It is a slippery term. I'm familiar with informal definitions ranging from "well-written fiction" to "fiction that doesn't sell." The responses I got suggested "fiction that's about more than that story." (This is indicating, I assume, universal themes. You know, like the ones in Harry Potter? Oh wait . . .) Some also echoed the "well-written fiction" idea, indicating that any genre could be "literary," while others drew a line between them "the focus of our program is on literary fiction, not genre fiction." One suggested that writing could "transcend its genre and could be called literature -- the way Walter Mosley's Easy Rawlings mysteries transcend the mystery or detective novel genre." (The same professor added "If your aim is to become an instructor of creative writing at the college level, you'll almost certainly want to do some literary writing in addition to your work in young adult fantasy.")

This makes me wonder whether my desire to become a professor will mean writing outside my real area of interest for two or three years. *Wince* I hope not. I'm young to pigeonhole myself, I know, and I do enjoy forays outside of YA fantasy, but I certainly can't see myself writing long works set in the here-and-now without fantasy elements. This is a dilemna. Every school indicates that the most important part of the program's application is a writing sample, usually two to three short stories or the first few chapters of a novel. All of my novels are YA fantasy; very few of my short stories - and none of the ones I see as mostly likely to get me admitted - are. So, I can either bet it all on the quality of writing in my novels, or I can totally misrepresent the way I most commonly write with my short stories. If I do the latter, what happens if I'm accepted? If I start writing YA fantasy there, will they think I pulled a bait-and-switch? Will I have to be a closet genre writer while going to workshops with short stories where people angst and live gritty lives of hopelessness and elegant metaphor? (Though, to be honest, I don't think my literary fiction would be safe from comic relief and happy endings.)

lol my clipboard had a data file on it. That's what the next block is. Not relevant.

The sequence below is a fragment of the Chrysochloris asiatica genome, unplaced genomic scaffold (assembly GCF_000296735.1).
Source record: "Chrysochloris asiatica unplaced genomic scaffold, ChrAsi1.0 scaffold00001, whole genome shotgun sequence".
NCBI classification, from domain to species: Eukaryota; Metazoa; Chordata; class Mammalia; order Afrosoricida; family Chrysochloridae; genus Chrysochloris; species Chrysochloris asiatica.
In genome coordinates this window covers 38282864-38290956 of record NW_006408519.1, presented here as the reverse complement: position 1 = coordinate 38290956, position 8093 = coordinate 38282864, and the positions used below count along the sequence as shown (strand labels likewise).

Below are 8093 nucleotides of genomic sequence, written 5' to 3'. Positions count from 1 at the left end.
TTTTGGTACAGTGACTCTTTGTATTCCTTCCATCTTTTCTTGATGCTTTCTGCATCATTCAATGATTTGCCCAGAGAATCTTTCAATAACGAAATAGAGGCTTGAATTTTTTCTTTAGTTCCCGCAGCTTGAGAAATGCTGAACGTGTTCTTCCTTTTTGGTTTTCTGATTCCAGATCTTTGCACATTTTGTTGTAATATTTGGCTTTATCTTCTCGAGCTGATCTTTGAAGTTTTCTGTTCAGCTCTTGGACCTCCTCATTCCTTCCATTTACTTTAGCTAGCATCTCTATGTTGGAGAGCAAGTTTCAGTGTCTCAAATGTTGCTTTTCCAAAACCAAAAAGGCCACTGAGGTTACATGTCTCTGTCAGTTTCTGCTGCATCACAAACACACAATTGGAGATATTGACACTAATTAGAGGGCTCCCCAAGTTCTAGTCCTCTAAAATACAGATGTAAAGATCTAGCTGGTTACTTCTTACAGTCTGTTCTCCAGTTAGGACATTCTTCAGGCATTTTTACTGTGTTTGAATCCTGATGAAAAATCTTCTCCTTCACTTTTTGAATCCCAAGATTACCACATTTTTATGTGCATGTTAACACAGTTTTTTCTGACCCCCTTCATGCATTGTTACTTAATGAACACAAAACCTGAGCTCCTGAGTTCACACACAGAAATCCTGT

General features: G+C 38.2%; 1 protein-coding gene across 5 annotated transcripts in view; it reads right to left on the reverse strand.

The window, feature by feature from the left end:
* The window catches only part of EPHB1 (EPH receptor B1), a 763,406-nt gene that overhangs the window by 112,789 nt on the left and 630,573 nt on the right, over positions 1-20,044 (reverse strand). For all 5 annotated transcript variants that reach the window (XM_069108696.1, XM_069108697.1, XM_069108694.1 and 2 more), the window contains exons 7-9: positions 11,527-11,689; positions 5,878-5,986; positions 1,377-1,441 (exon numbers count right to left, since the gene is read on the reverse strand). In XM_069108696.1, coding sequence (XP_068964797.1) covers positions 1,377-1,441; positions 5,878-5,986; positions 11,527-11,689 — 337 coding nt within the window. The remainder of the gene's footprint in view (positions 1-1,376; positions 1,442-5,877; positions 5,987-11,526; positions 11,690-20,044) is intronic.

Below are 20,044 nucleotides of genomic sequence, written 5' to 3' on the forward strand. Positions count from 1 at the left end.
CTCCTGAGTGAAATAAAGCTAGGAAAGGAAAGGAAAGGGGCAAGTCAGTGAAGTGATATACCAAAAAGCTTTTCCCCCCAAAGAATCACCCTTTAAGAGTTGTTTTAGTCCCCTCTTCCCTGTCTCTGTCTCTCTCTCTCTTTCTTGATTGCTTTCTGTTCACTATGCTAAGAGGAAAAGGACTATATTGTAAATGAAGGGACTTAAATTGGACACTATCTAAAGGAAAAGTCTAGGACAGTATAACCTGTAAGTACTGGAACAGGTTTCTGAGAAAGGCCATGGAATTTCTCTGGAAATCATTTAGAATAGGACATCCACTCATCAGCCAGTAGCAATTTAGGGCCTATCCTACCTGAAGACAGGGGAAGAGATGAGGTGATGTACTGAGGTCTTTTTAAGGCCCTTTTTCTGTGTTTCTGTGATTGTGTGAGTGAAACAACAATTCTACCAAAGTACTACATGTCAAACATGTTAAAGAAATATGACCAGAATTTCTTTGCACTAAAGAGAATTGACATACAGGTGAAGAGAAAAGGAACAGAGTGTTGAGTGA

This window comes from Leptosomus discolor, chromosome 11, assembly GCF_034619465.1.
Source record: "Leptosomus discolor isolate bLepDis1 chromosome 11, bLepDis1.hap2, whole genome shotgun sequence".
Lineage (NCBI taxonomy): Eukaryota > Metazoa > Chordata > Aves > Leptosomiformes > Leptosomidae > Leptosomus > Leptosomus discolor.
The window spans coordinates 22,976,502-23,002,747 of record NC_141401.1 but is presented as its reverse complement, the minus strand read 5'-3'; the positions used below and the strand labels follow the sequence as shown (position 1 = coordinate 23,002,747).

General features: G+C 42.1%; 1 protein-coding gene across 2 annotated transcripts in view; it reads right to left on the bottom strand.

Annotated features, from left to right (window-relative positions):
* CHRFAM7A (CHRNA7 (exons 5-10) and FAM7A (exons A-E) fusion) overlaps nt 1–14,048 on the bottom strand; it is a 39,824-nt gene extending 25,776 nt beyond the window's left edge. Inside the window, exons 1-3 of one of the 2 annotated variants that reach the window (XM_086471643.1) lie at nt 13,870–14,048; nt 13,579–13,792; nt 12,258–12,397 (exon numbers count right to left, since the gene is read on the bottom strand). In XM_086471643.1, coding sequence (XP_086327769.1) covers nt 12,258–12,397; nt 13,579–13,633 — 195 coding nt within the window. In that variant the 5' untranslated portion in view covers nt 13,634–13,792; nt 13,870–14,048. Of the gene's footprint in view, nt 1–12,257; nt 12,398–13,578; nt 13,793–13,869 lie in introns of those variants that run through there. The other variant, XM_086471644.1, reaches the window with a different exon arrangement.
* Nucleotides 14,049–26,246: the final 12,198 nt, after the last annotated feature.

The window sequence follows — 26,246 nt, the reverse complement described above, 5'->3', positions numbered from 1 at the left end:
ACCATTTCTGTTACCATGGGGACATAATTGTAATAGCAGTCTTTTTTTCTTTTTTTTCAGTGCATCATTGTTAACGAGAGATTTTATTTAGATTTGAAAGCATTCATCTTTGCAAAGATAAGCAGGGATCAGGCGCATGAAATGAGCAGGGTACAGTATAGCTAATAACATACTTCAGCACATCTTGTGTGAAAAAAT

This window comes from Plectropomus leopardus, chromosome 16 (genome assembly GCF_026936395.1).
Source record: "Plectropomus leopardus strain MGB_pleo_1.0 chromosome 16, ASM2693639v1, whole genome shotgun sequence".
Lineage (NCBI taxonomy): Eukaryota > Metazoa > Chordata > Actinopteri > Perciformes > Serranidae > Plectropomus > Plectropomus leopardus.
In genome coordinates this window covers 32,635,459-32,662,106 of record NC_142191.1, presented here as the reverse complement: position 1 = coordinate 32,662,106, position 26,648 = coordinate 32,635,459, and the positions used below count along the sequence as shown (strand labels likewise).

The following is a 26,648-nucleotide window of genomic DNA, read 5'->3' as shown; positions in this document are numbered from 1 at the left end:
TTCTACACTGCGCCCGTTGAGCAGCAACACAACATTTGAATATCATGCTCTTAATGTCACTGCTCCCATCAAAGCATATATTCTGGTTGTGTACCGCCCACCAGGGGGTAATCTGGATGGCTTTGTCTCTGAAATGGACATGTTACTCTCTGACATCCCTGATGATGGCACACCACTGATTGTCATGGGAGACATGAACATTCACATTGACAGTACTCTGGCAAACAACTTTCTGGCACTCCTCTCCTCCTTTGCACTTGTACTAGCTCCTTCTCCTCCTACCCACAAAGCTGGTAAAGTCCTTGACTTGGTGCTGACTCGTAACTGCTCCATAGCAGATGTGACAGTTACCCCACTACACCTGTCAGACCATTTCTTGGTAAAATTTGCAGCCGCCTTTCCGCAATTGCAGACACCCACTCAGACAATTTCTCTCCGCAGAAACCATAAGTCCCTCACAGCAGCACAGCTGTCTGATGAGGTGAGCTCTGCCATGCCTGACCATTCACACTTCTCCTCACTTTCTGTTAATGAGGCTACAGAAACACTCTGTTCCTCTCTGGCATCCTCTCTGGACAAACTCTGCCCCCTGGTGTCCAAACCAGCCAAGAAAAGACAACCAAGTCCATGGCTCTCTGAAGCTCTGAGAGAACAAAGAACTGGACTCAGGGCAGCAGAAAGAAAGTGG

I do not yet have my final list of probably about ten schools to which I will actually apply, but should narrow it down soon. My GRE is scheduled for August 19, and I've been reviewing for that. None of the programs require subject GREs, but several require the general test. Others note that, while optional, any supplied GRE scores may be used to help determine admission/financial aid/TAships. Generally speaking, I test well, and the sample questions on the GRE website make it seem about as difficult as the SATs. At this point, I'm actually pretty happy about taking the test - it's one part of the applications package that's straightforward and doesn't require me to question my choices all that much.

I will keep this journal updated on my progress!
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Comments {5}

The happy phantom

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from: miss_maxine
date: Aug. 4th, 2008 03:42 am (UTC)
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Hmm. Would it help to email someone like Dr. Rochelle? He's certainly ardent about writing fantasy (or sometimes sci-fi), but he got his MFA somehow, and he's quite popular as a creative writing professor.

You shouldn't misrepresent yourself with the writing, sample, though, I can tell you that. A program that wouldn't let you in on the basis of your YA fantasy writing is not the program for you.

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"Also, I can kill you with my brain."

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from: toastedcheese
date: Aug. 4th, 2008 03:44 am (UTC)
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Hmm. Trying to figure out what really sets apart literary fiction, besides the mechanics of good writing.

I am tempted to say it is the characters, but that may be an oversimplification. Contemporary literary writers like their characters to be "real," flawed, complex, and unreliable. They are the centerpiece of the story, and they feel like people you could meet on the street. Or at least the author's perception of people you could meet on the street.Sometimes they can be quite annoying in their faux-mundaneness, and sometimes they are heartbreaking. Occasionally they are even LIKABLE.